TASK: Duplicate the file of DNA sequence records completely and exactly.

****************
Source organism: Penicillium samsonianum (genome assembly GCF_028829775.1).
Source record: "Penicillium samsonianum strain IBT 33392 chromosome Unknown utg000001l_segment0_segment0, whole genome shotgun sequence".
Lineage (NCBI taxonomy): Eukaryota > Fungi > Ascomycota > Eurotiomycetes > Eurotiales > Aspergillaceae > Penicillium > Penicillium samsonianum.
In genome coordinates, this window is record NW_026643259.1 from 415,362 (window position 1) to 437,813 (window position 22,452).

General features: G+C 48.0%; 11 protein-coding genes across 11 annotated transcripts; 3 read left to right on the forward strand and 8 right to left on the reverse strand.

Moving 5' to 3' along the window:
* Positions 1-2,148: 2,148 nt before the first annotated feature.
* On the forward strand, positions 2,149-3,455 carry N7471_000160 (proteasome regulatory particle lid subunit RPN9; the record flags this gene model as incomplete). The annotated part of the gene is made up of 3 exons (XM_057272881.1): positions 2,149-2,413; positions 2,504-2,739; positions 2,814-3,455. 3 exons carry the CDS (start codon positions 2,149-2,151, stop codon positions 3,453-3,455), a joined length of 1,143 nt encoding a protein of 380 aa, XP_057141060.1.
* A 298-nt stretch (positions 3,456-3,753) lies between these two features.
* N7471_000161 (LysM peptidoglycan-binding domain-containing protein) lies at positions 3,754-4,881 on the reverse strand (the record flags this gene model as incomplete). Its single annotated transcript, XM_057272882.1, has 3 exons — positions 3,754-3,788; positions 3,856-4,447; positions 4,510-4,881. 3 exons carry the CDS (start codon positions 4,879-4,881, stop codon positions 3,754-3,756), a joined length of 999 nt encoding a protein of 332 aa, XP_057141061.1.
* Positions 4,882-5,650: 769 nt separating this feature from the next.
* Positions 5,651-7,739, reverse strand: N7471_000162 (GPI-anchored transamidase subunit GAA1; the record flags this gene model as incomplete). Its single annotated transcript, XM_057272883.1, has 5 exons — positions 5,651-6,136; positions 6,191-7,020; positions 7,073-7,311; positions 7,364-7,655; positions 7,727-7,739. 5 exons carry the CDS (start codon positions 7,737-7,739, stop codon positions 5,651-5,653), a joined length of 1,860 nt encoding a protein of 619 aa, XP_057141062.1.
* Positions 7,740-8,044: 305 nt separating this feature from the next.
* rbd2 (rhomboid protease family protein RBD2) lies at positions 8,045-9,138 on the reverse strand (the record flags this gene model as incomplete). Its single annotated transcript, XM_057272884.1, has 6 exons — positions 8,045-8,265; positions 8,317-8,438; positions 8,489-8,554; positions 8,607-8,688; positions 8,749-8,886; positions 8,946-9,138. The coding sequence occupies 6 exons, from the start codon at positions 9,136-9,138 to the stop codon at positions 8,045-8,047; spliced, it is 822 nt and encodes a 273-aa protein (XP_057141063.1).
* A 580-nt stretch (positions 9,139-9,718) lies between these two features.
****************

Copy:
Source organism: Penicillium samsonianum (genome assembly GCF_028829775.1).
Source record: "Penicillium samsonianum strain IBT 33392 chromosome Unknown utg000001l_segment0_segment0, whole genome shotgun sequence".
Lineage (NCBI taxonomy): Eukaryota > Fungi > Ascomycota > Eurotiomycetes > Eurotiales > Aspergillaceae > Penicillium > Penicillium samsonianum.
In genome coordinates, this window is record NW_026643259.1 from 415,362 (window position 1) to 437,813 (window position 22,452).

General features: G+C 48.0%; 11 protein-coding genes across 11 annotated transcripts; 3 read left to right on the forward strand and 8 right to left on the reverse strand.

Moving 5' to 3' along the window:
* Positions 1-2,148: 2,148 nt before the first annotated feature.
* On the forward strand, positions 2,149-3,455 carry N7471_000160 (proteasome regulatory particle lid subunit RPN9; the record flags this gene model as incomplete). The annotated part of the gene is made up of 3 exons (XM_057272881.1): positions 2,149-2,413; positions 2,504-2,739; positions 2,814-3,455. 3 exons carry the CDS (start codon positions 2,149-2,151, stop codon positions 3,453-3,455), a joined length of 1,143 nt encoding a protein of 380 aa, XP_057141060.1.
* A 298-nt stretch (positions 3,456-3,753) lies between these two features.
* N7471_000161 (LysM peptidoglycan-binding domain-containing protein) lies at positions 3,754-4,881 on the reverse strand (the record flags this gene model as incomplete). Its single annotated transcript, XM_057272882.1, has 3 exons — positions 3,754-3,788; positions 3,856-4,447; positions 4,510-4,881. 3 exons carry the CDS (start codon positions 4,879-4,881, stop codon positions 3,754-3,756), a joined length of 999 nt encoding a protein of 332 aa, XP_057141061.1.
* Positions 4,882-5,650: 769 nt separating this feature from the next.
* Positions 5,651-7,739, reverse strand: N7471_000162 (GPI-anchored transamidase subunit GAA1; the record flags this gene model as incomplete). Its single annotated transcript, XM_057272883.1, has 5 exons — positions 5,651-6,136; positions 6,191-7,020; positions 7,073-7,311; positions 7,364-7,655; positions 7,727-7,739. 5 exons carry the CDS (start codon positions 7,737-7,739, stop codon positions 5,651-5,653), a joined length of 1,860 nt encoding a protein of 619 aa, XP_057141062.1.
* Positions 7,740-8,044: 305 nt separating this feature from the next.
* rbd2 (rhomboid protease family protein RBD2) lies at positions 8,045-9,138 on the reverse strand (the record flags this gene model as incomplete). Its single annotated transcript, XM_057272884.1, has 6 exons — positions 8,045-8,265; positions 8,317-8,438; positions 8,489-8,554; positions 8,607-8,688; positions 8,749-8,886; positions 8,946-9,138. The coding sequence occupies 6 exons, from the start codon at positions 9,136-9,138 to the stop codon at positions 8,045-8,047; spliced, it is 822 nt and encodes a 273-aa protein (XP_057141063.1).
* A 580-nt stretch (positions 9,139-9,718) lies between these two features.